Posted by Tracey Duffy on Wednesday 24 September 2014
Jisc Digital Media All Rights Reserved
Creativity was the name of the game at the recently attended Creative Citizens Conference held at The Royal College of Art, bringing together a varied programme of speakers all engaged with projects involving ways for communities, individuals, education and government bodies to be part of a creative process enhanced through technological innovation. The Creative Citizens project began work in 2012 and it's research question is how does creative citizenship generate value for communities within changing media landscape and how can this pursuit of value be intensified, propagated and sustained?
One keynote speaker was Geoff Mulgan, Chief Executive of Nesta, as well as visiting professor at LSE, UCL, Melbourne and regular lecturer at the China Executive Leadership Academy, who opened the conference with asking what a truly creative society could look like. The important theme highlighted was the role of innovation and the importance of engaging those communities who would not normally consider their importance as innovators or have access to facilities and tools to be able to innovate. To help with this, there has been a spread of open innovation and prizes. An example of this was the Longtitude Prize 2014, supported by Nesta. Further information can be found on the website.This has also extended to data held by public bodies being made available for teams to develop useful projects and has resulted in the Open Data Challenge for Education. One such project is the Smart Citizen Kit, which enables individuals to measure environmental data, which is uploaded onto the platform and shared globally to inform decision making process around cities. Innovation has also spread to the Arts and Media, with such projects as the Hybrid Mobile App for the Royal Opera House, allowing users to engage with opera via their mobile device and the Talking Statues project from the University of Leicester, which involves QR codes on statues around London bringing the statue to life via actors recordings as the person represented. One important aspect is the development of methods to engaged communities in change via innovative ideas, Raising Your voice: Digital Storytelling to Create Change and Hyperlocal Media are just two examples.
One big area of engagement in the development of creative citizens and innovation is in schools. Studio Schools are beginning to spring up, where the students curriculum involves working in teams on projects with business and NGO's linked to real world examples, rather than traditional teaching and learning. Each student has a personal coach and Brazil is the first non UK school to follow this model. Another important point highlighted was the need to make innovation easy for people to be involved in. Nesta have worked with 30 organisations across the world on the DIY: Development Impact and You project, which has resulted in an innovative tool called the Fast Idea Generator. A Chinese language version as just been released in August 2014.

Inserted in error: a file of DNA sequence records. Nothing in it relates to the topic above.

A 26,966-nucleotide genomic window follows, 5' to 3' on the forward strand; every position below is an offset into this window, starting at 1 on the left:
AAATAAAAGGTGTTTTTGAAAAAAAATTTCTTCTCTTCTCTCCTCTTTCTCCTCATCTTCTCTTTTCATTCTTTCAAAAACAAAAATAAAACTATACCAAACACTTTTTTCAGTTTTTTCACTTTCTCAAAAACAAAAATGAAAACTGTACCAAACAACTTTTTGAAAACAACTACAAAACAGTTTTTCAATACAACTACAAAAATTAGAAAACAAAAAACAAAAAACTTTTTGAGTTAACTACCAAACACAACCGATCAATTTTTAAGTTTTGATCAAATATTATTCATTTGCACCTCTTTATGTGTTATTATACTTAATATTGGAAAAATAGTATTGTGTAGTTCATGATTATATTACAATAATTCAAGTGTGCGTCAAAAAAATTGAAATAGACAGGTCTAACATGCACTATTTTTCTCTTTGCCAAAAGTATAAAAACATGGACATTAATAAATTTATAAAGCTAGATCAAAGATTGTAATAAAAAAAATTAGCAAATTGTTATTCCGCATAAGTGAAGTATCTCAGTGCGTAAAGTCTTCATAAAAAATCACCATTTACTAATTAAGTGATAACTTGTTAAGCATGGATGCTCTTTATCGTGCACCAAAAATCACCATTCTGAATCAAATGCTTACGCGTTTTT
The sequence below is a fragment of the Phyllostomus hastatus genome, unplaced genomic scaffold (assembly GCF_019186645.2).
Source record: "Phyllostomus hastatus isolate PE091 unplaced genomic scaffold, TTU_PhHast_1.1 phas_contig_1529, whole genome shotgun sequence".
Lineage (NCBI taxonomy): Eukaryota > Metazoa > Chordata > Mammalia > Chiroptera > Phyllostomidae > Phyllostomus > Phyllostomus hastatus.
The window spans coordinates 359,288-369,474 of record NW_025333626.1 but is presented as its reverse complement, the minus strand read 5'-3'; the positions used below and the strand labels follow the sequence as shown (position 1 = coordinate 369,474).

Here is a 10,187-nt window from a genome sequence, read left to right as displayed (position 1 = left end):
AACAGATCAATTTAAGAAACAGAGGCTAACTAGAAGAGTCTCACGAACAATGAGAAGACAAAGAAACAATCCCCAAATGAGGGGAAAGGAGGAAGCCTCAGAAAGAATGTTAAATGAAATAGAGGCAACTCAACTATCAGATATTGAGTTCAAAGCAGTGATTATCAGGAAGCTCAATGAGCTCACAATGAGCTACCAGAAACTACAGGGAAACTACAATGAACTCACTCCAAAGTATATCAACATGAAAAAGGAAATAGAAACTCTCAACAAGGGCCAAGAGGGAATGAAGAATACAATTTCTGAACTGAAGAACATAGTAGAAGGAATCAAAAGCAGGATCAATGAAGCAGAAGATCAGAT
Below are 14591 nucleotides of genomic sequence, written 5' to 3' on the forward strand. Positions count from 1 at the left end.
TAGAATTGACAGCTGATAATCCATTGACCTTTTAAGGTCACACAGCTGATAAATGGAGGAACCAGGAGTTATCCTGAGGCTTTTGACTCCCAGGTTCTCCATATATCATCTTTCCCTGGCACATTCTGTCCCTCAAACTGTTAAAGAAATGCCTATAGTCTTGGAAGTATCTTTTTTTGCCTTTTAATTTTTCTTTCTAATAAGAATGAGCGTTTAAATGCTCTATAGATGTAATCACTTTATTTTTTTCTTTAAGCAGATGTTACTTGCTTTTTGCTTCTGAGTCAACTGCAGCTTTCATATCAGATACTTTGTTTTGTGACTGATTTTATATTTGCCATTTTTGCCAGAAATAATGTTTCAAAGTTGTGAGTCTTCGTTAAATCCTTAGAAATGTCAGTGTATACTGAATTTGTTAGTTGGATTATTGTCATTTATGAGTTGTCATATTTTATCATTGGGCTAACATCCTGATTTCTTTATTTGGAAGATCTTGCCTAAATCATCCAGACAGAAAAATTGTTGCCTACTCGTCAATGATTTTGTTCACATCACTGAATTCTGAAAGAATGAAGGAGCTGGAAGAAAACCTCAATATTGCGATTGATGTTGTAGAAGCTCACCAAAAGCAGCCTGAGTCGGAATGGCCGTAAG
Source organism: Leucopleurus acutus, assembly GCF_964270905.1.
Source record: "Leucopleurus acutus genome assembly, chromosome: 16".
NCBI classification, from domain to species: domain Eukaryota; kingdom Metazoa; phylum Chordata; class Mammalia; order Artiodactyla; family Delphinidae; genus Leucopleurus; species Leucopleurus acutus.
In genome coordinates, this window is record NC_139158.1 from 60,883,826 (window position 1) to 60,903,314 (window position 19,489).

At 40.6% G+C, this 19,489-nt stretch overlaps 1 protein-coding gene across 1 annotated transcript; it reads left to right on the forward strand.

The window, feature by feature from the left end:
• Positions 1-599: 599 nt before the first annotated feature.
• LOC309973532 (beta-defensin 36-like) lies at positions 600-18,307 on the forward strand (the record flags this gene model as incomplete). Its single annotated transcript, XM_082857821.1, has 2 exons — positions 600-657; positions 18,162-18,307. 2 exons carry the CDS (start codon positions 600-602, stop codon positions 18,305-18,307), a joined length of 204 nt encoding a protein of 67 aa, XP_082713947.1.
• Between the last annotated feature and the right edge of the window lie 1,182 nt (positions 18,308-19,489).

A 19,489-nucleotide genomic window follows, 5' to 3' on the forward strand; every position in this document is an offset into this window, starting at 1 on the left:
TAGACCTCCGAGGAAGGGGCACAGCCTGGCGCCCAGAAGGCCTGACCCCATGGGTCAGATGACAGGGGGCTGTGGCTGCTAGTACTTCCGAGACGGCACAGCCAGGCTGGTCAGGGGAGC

But in what areas do the public want innovation to be prioritised. Nesta commissioned a survey this year, which not surprisingly showed that Healthcare was the priority for public money to be spent on in terms of research and development. In reality, however, military is in fact the top spend.
Nesta are now developing an online magazine and app, which showcases stories of innovation, with the first theme being Re: i.e Reinvention, Reinterpreting, Remixing and Reuse of old ideas and are interested in contributions.
Despite innovation happening there are enemies to this and the suggestion was made that Universities are in fact one such enemy. Although they are innovative spaces for third parties, they do not innovate themselves. Nesta are now working with a Chinese university to look at how they can innovate in how a university runs itself. The OU is the only University anywhere in the world, which has it's own R&D department for internal activities.
There followed a range of presentations showcasing projects, examples as follows:
Co-Design and Placemaking:
Public digital Game Art for Participartory Urban Planning
Beyond the Castle:
Co-designing with 2,000 people
Using Digital Media to Enhance the Planning System
A Case Study in Liverpool
A report on the effectivements of Hyperlocal Social Media in South East London
Media Literacy for Citizen Empowerment:
New Media Tools in The Mena Region
Developing Digital Capital
Event-Led Digital Participation
Day two began with a keynote presentation from Jean Burgess, Queensland University of Technology on Creative Citizenship and Social Media. Jean is one of the first researchers to look at everyday creativity and the internet and and co-authored YouTube: Online Video and Participatory Culture. She is currently working on the role of social media in everyday politics and practices and it was interesting to hear her concept of The Platform Paradigm, the convergence of user-created (or curated) content with social networking mediated via a handful of increasingly dominant proprietary platforms. This was then followed by a range of further presentations examples below:
Teenage Kicks? Creativity, Youth and Citizenship
The Making of a Filmaker:
Creativity and Learning in Early Careers
Young People, Creativity and Citizenship:
Evidence from the Creative Partnerships Archive
Surrounding the conference was an exhibition showcasing projects around the country, particularly involving digital media.
Further information can be found from the following websites:
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